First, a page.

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St. Eusebius of Vercelli – December 16

Prof. Plinio Corrêa de Oliveira

Biographical selection:

Eusebius (283-371) was a native of Sardinia, Italy. His father was said to have died a martyr. After that his mother moved to Rome where Eusebius spent his childhood and became a lector.

Later, he went to Vercelli, in the Piedmont, where he served the church so well that he was chosen to be the first Bishop of the city. He took part in a council in Milan in 355, convened by Emperor Constantius, who was at Arles in Gaul. Supported by the Emperor, the Arian bishops planned to condemn St. Athanasius as a heretic at this synod.

St. Eusebius

St. Eusebius, Bishop of Vercelli
St. Eusebius, along with St. Dionysius, strongly opposed this unjust condemnation. The Emperor tried to oblige St. Eusebius to sign it, but he vehemently refused. As a result, he was sent into exile, first to Scythopolis in Palestine. There he was persecuted by the Arian bishop Patrophilus, who ordered St. Eusebius to be imprisoned and denied him food for some time. The Arians also dragged him half-naked through the streets, mocking and insulting him.

Later, he was exiled to Cappadocia and then, finally, to Thebaid in Upper Egypt. During all these trials he remained militant in defense of the true Faith, corresponding with other Bishops and exhorting them to be faithful.

When Constantius died in the year 361, the new Emperor Julian allowed all the exiled Prelates to return to their sees. St. Eusebius went to Alexandria to consult with St. Athanasius about convoking a synod, which in 362 was held there under their joint leadership.

At its close, he went to Antioch and Illyricum, confirming in the Faith those who were wavering and bringing back those who had gone astray. In 363 he returned to Italy, where he assisted the zealous champion of the fight against Arianism in the Western Church, St. Hilary of Poitiers. Finally he returned to Vercelli after a long absence, where he died on August 1, 371.

Because of the sufferings for the Faith he endured during his life, the Church honors him with the title of martyr.

Comments of Prof. Plinio:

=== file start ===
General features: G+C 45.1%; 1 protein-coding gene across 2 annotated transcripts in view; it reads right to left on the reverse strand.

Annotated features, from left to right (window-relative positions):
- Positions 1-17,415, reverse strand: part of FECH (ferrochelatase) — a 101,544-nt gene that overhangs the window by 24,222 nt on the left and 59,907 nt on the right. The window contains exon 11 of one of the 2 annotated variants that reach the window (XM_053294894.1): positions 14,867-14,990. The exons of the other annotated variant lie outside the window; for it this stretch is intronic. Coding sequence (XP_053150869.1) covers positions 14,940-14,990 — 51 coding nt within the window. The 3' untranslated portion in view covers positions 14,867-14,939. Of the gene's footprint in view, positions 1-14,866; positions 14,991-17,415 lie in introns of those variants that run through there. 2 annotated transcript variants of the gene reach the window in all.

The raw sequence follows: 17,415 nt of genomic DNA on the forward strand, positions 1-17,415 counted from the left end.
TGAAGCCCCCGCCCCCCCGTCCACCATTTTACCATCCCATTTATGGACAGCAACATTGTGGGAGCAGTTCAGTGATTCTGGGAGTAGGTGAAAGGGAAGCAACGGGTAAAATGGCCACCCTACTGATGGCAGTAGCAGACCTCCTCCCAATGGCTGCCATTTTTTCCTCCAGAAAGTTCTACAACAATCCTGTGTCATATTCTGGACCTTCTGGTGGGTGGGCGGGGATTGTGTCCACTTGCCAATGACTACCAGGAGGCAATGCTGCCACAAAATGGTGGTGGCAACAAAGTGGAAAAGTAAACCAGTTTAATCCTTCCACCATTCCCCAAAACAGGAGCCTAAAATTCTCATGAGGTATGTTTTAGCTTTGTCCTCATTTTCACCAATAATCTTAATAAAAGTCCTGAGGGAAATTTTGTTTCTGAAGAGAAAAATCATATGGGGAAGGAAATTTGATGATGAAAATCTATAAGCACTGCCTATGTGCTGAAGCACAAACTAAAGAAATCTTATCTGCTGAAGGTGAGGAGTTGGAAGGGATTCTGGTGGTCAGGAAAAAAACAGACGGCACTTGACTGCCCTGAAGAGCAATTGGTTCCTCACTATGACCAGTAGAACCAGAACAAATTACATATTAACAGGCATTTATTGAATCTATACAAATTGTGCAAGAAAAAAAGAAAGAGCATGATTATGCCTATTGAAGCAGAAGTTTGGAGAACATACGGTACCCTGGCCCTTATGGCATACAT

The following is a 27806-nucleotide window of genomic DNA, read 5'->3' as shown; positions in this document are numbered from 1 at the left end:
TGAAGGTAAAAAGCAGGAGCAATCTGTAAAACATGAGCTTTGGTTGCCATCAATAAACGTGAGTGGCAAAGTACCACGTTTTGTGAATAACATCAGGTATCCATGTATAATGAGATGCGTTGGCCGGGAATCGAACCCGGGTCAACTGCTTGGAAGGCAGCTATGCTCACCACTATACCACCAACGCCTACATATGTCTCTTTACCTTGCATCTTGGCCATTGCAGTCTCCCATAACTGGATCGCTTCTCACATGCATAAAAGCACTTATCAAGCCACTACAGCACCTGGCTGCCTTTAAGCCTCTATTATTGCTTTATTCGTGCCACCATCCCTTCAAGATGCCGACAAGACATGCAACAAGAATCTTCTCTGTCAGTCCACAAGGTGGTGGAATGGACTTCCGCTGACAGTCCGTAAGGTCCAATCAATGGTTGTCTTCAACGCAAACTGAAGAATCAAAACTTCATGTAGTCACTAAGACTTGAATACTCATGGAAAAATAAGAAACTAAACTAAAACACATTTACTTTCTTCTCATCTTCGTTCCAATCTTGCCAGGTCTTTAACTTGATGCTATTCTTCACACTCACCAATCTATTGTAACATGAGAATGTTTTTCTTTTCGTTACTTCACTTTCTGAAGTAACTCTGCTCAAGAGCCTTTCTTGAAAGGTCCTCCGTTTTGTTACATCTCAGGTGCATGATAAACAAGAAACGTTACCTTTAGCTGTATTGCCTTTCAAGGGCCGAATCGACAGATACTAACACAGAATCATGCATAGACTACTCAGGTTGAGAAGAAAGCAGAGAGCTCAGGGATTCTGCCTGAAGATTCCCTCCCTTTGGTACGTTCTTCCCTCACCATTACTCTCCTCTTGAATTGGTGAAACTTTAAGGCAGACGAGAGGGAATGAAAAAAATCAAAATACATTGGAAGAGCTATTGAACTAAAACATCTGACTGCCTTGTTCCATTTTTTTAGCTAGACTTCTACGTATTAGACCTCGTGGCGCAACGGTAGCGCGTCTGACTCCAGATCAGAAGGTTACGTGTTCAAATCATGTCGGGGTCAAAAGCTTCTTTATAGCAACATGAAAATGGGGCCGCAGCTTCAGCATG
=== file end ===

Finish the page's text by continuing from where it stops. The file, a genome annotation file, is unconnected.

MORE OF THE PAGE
The Church considered St. Eusebius a martyr even though he did not die as such. The selection mentions some of his sufferings. He endured moral and physical suffering of all kinds: pressure from the Emperor, insults from the Arian bishops, exile, and persecution. He was dragged through the streets, thrown in jail and left without food. He faced an organized campaign of calumnies and persecutions that transformed his life into one of ignominy, a true martyrdom.

A wall image of a procession of martyrs, Sant'Apollinare Nuovo, Ravenna

Procession of the Martyrs from the wall of Sant'Apollinare Nuovo, Ravenna, Italy
We see in his life the ferocity of the enemies of the Church against those who truly serve her. This gives us a criterion to discern who is a true son of the Church.

Unfortunately we do not always recognize who is a true son of the Church. Our Lord said in the Gospel that the sons of darkness are shrewder and more astute than the sons of light. But there is a pattern that the sons of darkness always instinctively follow that we can discern.

   • When they praise someone in the Catholic ranks, this person is not good.

   • When they attack someone on the Catholic front, we have to distinguish if it is a tactic to give prestige to one of their allies, or if it is an attack to destroy. In the latter case, we can be sure that the assailed person is good.

If we make these distinctions carefully, we can discern who is good or bad. But generally speaking, when a person is attacked by the sons of darkness, it is because he is good.

The life of St. Eusebius is a clear example of this rule. He was a man with many qualities and virtues that deserved all praise. Instead, after the first phase of his life in Vercelli, he was hated with ferocity because he was a true son of the Church.